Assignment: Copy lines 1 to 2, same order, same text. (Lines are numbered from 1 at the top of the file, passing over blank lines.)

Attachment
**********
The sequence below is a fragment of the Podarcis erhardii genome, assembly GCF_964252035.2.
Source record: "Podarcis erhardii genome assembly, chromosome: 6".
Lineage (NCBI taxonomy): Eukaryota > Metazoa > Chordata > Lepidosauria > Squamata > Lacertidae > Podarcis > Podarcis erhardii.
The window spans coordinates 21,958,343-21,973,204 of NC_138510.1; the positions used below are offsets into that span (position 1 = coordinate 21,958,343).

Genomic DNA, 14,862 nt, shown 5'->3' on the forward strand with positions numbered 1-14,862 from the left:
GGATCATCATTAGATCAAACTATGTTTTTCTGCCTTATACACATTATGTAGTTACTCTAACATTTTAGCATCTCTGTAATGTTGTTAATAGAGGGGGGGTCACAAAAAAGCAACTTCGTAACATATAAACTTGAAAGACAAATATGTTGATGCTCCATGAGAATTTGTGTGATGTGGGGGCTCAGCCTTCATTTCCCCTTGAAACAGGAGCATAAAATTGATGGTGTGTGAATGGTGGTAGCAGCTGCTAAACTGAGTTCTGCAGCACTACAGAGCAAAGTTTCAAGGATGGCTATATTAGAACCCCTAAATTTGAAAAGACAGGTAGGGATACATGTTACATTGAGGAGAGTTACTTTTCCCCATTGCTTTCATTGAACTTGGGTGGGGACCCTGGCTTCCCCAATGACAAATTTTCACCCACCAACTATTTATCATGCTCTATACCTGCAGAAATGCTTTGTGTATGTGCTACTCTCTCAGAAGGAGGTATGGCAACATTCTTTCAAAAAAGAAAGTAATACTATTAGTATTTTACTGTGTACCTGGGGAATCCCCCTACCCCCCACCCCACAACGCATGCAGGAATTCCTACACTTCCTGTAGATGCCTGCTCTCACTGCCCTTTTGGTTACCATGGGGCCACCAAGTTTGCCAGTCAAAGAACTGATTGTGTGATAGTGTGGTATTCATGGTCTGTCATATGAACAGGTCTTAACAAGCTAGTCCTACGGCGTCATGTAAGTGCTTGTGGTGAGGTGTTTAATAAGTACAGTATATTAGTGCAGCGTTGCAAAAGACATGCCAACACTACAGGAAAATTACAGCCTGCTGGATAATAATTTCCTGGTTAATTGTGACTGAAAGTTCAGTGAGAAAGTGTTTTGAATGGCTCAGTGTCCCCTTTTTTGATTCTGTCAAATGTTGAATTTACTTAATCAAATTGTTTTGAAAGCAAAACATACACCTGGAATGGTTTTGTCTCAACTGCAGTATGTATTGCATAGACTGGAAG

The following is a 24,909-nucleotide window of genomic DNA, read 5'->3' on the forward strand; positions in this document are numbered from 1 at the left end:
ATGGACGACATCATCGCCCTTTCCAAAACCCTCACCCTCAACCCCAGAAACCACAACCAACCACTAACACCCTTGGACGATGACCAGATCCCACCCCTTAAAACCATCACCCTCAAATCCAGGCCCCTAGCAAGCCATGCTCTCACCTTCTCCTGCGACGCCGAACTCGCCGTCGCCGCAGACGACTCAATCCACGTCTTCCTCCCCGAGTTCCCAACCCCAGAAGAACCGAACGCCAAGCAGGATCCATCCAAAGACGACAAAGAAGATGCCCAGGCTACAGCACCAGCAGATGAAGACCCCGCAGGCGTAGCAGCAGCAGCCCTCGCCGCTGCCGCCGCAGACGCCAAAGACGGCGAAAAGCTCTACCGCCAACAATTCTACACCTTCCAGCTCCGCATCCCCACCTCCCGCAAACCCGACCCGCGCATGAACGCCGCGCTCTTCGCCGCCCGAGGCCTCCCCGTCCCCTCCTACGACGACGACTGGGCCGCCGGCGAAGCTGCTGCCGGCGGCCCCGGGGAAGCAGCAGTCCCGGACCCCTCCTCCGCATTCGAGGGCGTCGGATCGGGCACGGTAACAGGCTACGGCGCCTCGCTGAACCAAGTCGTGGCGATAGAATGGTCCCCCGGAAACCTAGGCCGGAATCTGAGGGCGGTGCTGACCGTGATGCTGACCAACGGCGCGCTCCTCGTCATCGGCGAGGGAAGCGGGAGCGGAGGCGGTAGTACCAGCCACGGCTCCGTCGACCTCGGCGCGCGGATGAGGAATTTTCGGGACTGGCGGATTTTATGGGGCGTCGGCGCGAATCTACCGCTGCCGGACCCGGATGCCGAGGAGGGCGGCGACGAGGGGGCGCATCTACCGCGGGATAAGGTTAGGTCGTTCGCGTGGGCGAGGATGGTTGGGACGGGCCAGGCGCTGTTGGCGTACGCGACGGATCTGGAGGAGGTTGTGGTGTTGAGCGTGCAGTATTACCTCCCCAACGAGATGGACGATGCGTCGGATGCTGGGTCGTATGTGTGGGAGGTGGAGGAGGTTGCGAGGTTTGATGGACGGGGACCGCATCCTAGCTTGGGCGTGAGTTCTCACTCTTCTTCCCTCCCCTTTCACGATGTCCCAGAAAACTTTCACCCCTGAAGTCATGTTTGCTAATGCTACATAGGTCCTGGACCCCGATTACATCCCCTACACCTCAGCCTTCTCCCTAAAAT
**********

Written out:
The sequence below is a fragment of the Podarcis erhardii genome, assembly GCF_964252035.2.
Source record: "Podarcis erhardii genome assembly, chromosome: 6".